The exemplar is former South Carolina Gov. Nikki Haley. In an interview on Fox the same day as Christie’s full-on assault, Haley tried to execute a delicate two-step.

“The DOJ and FBI have lost all credibility with the American people,” she said.

At the same time, she continued, “if this indictment is true, if what it says is actually the case, President Trump was incredibly reckless with our national security.” Mishandling classified information “puts all of our military men and women in danger,” she said. “If that’s the case, it’s reckless, it’s frustrating.”

The other candidates in this group have largely followed that pattern, some a bit more direct, others more coy.


Former Vice President Mike Pence, for example, told the Wall Street Journal editorial board that “having read the indictment these are very serious allegations. And I can’t defend what is alleged.” At the same time, he repeated the standard GOP line that the case against Trump was politicized, a claim for which no one has offered any evidence.

Florida Gov. Ron DeSantis took the more veiled route, saying in a speech to a North Carolina Republican convention that “as a naval officer, if I would have taken classified [documents] to my apartment, I would have been court-martialed in a New York minute.” But he also couched that as a criticism of former Secretary of State Hillary Clinton.

“Is there a different standard for a Democrat secretary of State versus a former Republican president?” he added. “I think there needs to be one standard of justice in this country.”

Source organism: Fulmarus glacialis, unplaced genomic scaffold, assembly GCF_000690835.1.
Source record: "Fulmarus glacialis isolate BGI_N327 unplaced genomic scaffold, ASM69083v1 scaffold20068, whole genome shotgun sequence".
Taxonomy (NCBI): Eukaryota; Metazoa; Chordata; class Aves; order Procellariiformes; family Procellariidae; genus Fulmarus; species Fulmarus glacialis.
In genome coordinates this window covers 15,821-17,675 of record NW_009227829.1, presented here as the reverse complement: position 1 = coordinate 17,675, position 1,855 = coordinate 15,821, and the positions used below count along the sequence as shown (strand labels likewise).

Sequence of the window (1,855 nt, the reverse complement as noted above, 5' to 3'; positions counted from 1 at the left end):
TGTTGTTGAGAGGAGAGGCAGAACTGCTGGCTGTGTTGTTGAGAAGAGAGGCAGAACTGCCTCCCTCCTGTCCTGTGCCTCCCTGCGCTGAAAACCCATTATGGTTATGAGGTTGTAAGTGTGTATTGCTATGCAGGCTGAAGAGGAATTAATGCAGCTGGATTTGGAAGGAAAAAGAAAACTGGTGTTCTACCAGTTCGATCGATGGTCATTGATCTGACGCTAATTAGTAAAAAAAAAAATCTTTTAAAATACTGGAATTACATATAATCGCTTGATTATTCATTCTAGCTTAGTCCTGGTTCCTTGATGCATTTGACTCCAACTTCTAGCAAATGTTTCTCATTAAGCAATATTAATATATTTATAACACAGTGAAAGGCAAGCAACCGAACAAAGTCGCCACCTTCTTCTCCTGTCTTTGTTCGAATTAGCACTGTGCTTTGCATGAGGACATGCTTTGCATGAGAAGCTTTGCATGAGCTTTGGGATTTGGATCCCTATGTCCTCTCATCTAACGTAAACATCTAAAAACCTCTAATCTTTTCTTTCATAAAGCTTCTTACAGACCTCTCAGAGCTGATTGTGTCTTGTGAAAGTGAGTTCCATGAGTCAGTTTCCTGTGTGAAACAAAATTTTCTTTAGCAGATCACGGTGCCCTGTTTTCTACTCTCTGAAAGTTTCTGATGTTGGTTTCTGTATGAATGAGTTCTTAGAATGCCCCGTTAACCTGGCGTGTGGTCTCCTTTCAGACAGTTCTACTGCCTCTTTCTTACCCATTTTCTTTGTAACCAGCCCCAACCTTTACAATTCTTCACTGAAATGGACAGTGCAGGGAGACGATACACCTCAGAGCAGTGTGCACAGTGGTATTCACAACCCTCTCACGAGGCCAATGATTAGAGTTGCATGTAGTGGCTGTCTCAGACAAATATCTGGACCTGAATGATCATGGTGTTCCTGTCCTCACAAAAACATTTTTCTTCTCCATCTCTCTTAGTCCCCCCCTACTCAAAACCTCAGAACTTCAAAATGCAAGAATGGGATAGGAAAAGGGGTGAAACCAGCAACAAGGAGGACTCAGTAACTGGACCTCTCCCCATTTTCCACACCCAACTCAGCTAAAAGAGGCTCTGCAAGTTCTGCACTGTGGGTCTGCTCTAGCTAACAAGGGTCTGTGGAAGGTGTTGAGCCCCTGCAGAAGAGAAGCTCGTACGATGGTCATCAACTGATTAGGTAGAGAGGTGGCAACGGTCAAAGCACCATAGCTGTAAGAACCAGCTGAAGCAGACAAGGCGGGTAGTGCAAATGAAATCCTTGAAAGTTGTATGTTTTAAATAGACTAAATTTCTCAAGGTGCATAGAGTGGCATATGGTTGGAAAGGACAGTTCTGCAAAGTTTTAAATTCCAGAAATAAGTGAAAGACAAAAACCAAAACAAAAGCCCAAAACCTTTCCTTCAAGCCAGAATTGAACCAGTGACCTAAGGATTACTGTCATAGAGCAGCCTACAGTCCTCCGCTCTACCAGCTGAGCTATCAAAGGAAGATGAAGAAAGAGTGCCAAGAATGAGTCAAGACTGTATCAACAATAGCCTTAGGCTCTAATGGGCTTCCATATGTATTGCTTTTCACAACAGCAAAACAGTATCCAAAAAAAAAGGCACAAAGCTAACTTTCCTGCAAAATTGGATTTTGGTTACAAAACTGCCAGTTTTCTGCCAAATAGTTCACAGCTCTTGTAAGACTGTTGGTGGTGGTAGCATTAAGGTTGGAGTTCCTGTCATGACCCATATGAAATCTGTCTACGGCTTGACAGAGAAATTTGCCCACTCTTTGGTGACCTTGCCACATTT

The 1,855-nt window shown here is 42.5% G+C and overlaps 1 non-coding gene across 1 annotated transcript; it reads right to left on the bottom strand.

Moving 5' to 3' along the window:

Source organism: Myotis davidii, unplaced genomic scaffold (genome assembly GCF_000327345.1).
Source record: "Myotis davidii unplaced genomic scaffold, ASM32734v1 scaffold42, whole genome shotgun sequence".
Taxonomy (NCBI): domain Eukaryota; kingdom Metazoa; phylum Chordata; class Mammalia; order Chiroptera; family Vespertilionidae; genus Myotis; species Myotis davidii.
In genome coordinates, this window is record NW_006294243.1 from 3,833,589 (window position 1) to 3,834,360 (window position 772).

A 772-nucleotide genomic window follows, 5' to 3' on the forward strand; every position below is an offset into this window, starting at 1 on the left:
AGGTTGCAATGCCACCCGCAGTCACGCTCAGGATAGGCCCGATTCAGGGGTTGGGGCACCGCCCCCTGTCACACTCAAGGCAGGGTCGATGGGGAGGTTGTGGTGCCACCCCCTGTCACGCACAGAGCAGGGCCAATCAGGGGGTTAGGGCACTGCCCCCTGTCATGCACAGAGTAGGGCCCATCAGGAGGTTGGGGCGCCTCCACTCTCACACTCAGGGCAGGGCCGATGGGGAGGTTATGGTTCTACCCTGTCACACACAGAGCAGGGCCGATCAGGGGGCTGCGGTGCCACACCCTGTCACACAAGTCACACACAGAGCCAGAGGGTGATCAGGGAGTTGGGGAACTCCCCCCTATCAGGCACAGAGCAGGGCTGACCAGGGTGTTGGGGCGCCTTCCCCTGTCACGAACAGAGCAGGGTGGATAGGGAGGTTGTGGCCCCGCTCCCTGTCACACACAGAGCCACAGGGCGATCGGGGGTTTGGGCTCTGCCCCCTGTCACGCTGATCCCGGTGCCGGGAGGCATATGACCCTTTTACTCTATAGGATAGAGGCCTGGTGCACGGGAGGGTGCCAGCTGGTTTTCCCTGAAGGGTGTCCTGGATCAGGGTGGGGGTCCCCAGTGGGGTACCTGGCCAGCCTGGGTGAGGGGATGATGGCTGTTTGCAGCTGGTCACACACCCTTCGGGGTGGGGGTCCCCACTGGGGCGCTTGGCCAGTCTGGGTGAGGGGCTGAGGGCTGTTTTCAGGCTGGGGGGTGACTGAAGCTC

The reality, as Trump’s former attorney general, William Barr, said, is that if there is a double standard in this case, it’s one in Trump’s favor.

“This idea of presenting Trump as a victim here, a victim of a witch hunt, is ridiculous,” Barr said after the indictment came out. “He’s not a victim.” The government, Barr said, “gave him every opportunity to return those documents, they acted with restraint, they were very deferential to him and they were very patient.” Trump responded with “very egregious obstruction.”

The indictment is “very detailed,” he said. “If even half of it is true, he’s toast.”

Barr made his comments on Fox — albeit not on one of the network’s top-rated shows.

So Republican voters may be hearing alternate views about Trump’s case.

But they’re not hearing it from Trump’s top rivals, none of whom seem ready to match that sort of straight talk. Until they do, they’re unlikely to loosen his grip on the party’s nomination.